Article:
2. I have tried different amounts of tension on the forestay (everything from very loose to snug) and I have the same issue.
3. There are other reasons that I like the Tides strong track. I have a North quick cover (stackpack) so the stack height creates a lot of windage and its a pain to remove the sail.

Thanks
MB
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Re: Odd mainsail shape - advice?

Postby JohnReinagel » Sat Sep 02, 2017 10:06 am

Belanich,

Actually my battens are not tapered either, they are uniform as yours are, but again, I only see it with higher wind velocities and it is not as pronounced as you show in your photos.
John


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Re: Odd mainsail shape - advice?

Postby rbrown739 » Sat Sep 02, 2017 4:23 pm

I suspect that batten might be a little too long.

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Re: Odd mainsail shape - advice?

Postby Hans » Mon Sep 04, 2017 3:07 am

I am not an expert, but it seems to me that the sail is so old it has lost its shape. The leach is sagging to leeward because it has has been overstretched, the draft is too deep and to much forward. Probably result of sailing with too much wind. It's not the result of inexperience with an unstayed mast. I don't think there's much to do about it. Changing battens won't help. Just saving for another sail I suppose.
If you want an experts opinion: show the pictures to Steve Thurston form Thurston Sails in Bristol, R.I.
He has a lot of experience with Freedom sails.
Hans Hansen, Harlingen,The Netherlands.
Freedom 45AC #47 "Scherezade".
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Re: Odd mainsail shape - advice?

Postby unfetteredalexandria » Mon Sep 04, 2017 8:12 am

It also looks to me like the battens may be too long, and/or are holding too much compression. Maybe the sail was much stiffer when new and could support a lot more batten compression.

Depending on how the battens are secured, you may be able to reduce the compression. On the mainsail Haarstick built for my F25 in 2008, the battens are held in at the leech by velcro straps that go around the end of the batten and back into the batten pocket. You can push the straps further in using a batten insertion tool for greater batten compression, and vice versa. There are a few inches of adjustment available, and this can make a big difference in how much camber the sail shows.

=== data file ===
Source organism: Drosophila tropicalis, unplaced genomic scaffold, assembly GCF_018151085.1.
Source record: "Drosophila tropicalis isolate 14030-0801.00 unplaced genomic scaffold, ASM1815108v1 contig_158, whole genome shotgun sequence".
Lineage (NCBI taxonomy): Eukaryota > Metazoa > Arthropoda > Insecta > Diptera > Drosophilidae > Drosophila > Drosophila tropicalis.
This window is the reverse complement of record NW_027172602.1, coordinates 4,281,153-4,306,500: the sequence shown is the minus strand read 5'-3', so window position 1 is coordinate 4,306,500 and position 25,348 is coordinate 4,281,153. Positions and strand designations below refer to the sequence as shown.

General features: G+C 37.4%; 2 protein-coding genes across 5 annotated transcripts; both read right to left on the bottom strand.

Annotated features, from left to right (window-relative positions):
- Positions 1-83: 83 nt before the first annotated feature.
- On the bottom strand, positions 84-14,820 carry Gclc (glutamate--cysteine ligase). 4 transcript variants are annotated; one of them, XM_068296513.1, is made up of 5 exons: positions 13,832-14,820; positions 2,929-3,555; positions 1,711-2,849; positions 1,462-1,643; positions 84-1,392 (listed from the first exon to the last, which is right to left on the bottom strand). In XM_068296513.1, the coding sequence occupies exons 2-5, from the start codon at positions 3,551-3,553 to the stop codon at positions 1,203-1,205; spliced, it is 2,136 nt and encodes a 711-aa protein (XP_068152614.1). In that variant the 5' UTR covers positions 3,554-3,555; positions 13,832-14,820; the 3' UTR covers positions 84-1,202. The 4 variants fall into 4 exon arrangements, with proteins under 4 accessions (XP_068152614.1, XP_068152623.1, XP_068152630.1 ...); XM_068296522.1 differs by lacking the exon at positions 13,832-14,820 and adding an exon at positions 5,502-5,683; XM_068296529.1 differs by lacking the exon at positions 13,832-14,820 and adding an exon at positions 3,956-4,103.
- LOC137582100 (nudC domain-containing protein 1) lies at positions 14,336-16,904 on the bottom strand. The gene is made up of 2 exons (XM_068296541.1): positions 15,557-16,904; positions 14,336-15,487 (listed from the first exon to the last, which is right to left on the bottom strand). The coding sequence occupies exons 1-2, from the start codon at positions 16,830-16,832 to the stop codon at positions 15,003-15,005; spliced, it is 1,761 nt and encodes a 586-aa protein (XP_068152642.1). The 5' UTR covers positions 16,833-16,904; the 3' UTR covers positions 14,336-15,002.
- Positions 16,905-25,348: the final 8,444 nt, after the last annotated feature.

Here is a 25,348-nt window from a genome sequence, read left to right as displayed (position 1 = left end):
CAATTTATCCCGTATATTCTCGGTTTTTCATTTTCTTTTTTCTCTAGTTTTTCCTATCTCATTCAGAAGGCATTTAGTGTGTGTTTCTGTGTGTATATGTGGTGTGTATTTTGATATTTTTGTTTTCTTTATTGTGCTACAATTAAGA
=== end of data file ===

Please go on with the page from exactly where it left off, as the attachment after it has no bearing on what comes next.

1984 round-mast Freedom 25
Western Shore of the Chesapeake
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Re: Odd mainsail shape - advice?

Postby rbrown739 » Mon Sep 04, 2017 9:30 pm

Been thinking about your sail some more and my answer of the batten being too long (or maybe with too much compression as suggested by another reader). If the batten is too long it is 'looking' for a way to get more length out of the sail to accommodate its longer length. If it goes from one side of the batten pocket to the other by adopting a "S" shape it gets that additional length that it needs. Took me awhile to come up with this explanation for my previous answer but I think it is valid. If you take a hack saw blade and hold it by one end and an inch from the end on the other end then put a gentle bend (like an air foil) in it and mark the first end and the point of your fingers holding the other end (an inch away from the end), then take the blade and hold it by the very ends at each end, so you are now using the entire length, and line up those ends with the original points you'll see one of the shapes it likes to make is a "S" shape. Play with the compression on your battens or try a slightly shorter batten.
Bob, Carina F32 (Hoyt)